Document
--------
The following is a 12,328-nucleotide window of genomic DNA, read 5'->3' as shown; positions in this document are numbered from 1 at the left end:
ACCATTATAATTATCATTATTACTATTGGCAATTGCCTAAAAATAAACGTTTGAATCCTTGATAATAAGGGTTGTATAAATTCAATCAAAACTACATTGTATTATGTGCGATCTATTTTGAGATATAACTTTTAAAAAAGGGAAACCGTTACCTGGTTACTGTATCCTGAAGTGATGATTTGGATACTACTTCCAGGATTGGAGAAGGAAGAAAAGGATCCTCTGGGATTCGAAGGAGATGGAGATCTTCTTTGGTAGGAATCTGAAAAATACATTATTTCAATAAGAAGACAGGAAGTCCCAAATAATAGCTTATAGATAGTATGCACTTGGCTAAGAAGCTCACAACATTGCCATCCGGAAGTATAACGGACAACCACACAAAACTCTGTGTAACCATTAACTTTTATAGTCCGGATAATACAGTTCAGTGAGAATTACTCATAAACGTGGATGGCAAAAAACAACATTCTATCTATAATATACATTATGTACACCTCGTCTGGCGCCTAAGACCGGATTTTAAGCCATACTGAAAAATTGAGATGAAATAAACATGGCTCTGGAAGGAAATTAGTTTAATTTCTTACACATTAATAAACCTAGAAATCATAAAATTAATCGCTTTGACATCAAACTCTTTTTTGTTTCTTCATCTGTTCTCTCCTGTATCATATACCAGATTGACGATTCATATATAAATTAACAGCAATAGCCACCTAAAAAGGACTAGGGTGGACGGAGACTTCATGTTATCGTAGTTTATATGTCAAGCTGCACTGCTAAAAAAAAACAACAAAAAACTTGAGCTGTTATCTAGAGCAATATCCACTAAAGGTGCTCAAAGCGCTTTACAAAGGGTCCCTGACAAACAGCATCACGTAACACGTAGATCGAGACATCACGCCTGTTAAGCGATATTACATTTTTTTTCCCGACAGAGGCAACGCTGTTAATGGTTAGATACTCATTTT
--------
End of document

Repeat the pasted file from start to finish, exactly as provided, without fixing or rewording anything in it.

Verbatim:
The following is a 12,328-nucleotide window of genomic DNA, read 5'->3' as shown; positions in this document are numbered from 1 at the left end:
ACCATTATAATTATCATTATTACTATTGGCAATTGCCTAAAAATAAACGTTTGAATCCTTGATAATAAGGGTTGTATAAATTCAATCAAAACTACATTGTATTATGTGCGATCTATTTTGAGATATAACTTTTAAAAAAGGGAAACCGTTACCTGGTTACTGTATCCTGAAGTGATGATTTGGATACTACTTCCAGGATTGGAGAAGGAAGAAAAGGATCCTCTGGGATTCGAAGGAGATGGAGATCTTCTTTGGTAGGAATCTGAAAAATACATTATTTCAATAAGAAGACAGGAAGTCCCAAATAATAGCTTATAGATAGTATGCACTTGGCTAAGAAGCTCACAACATTGCCATCCGGAAGTATAACGGACAACCACACAAAACTCTGTGTAACCATTAACTTTTATAGTCCGGATAATACAGTTCAGTGAGAATTACTCATAAACGTGGATGGCAAAAAACAACATTCTATCTATAATATACATTATGTACACCTCGTCTGGCGCCTAAGACCGGATTTTAAGCCATACTGAAAAATTGAGATGAAATAAACATGGCTCTGGAAGGAAATTAGTTTAATTTCTTACACATTAATAAACCTAGAAATCATAAAATTAATCGCTTTGACATCAAACTCTTTTTTGTTTCTTCATCTGTTCTCTCCTGTATCATATACCAGATTGACGATTCATATATAAATTAACAGCAATAGCCACCTAAAAAGGACTAGGGTGGACGGAGACTTCATGTTATCGTAGTTTATATGTCAAGCTGCACTGCTAAAAAAAAACAACAAAAAACTTGAGCTGTTATCTAGAGCAATATCCACTAAAGGTGCTCAAAGCGCTTTACAAAGGGTCCCTGACAAACAGCATCACGTAACACGTAGATCGAGACATCACGCCTGTTAAGCGATATTACATTTTTTTTCCCGACAGAGGCAACGCTGTTAATGGTTAGATACTCATTTT